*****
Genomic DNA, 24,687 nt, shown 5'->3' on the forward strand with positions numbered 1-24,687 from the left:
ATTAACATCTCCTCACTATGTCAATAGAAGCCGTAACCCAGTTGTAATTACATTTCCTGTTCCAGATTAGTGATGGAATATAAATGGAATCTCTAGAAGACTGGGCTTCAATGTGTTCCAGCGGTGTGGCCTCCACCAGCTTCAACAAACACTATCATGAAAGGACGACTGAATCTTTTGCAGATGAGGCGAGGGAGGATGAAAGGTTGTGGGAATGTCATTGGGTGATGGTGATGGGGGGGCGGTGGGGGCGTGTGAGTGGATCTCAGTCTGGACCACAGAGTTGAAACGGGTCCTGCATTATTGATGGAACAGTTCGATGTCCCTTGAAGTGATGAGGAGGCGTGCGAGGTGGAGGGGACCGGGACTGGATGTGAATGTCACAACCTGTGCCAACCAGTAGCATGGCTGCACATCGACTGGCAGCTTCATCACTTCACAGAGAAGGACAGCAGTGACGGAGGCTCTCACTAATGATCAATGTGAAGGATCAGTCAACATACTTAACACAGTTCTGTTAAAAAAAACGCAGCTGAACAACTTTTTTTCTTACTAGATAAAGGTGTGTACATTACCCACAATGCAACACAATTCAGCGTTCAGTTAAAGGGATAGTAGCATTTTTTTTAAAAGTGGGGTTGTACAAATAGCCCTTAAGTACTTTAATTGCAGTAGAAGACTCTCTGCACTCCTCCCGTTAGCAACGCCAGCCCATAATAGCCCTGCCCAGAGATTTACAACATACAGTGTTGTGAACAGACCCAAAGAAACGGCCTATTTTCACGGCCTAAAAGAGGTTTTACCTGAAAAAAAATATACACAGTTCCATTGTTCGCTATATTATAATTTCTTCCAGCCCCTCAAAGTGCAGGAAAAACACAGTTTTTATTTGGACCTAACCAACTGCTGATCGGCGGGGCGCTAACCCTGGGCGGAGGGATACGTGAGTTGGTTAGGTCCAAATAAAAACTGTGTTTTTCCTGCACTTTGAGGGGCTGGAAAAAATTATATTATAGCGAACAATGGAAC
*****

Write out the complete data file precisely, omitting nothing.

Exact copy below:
Genomic DNA, 24,687 nt, shown 5'->3' on the forward strand with positions numbered 1-24,687 from the left:
ATTAACATCTCCTCACTATGTCAATAGAAGCCGTAACCCAGTTGTAATTACATTTCCTGTTCCAGATTAGTGATGGAATATAAATGGAATCTCTAGAAGACTGGGCTTCAATGTGTTCCAGCGGTGTGGCCTCCACCAGCTTCAACAAACACTATCATGAAAGGACGACTGAATCTTTTGCAGATGAGGCGAGGGAGGATGAAAGGTTGTGGGAATGTCATTGGGTGATGGTGATGGGGGGGCGGTGGGGGCGTGTGAGTGGATCTCAGTCTGGACCACAGAGTTGAAACGGGTCCTGCATTATTGATGGAACAGTTCGATGTCCCTTGAAGTGATGAGGAGGCGTGCGAGGTGGAGGGGACCGGGACTGGATGTGAATGTCACAACCTGTGCCAACCAGTAGCATGGCTGCACATCGACTGGCAGCTTCATCACTTCACAGAGAAGGACAGCAGTGACGGAGGCTCTCACTAATGATCAATGTGAAGGATCAGTCAACATACTTAACACAGTTCTGTTAAAAAAAACGCAGCTGAACAACTTTTTTTCTTACTAGATAAAGGTGTGTACATTACCCACAATGCAACACAATTCAGCGTTCAGTTAAAGGGATAGTAGCATTTTTTTTAAAAGTGGGGTTGTACAAATAGCCCTTAAGTACTTTAATTGCAGTAGAAGACTCTCTGCACTCCTCCCGTTAGCAACGCCAGCCCATAATAGCCCTGCCCAGAGATTTACAACATACAGTGTTGTGAACAGACCCAAAGAAACGGCCTATTTTCACGGCCTAAAAGAGGTTTTACCTGAAAAAAAATATACACAGTTCCATTGTTCGCTATATTATAATTTCTTCCAGCCCCTCAAAGTGCAGGAAAAACACAGTTTTTATTTGGACCTAACCAACTGCTGATCGGCGGGGCGCTAACCCTGGGCGGAGGGATACGTGAGTTGGTTAGGTCCAAATAAAAACTGTGTTTTTCCTGCACTTTGAGGGGCTGGAAAAAATTATATTATAGCGAACAATGGAAC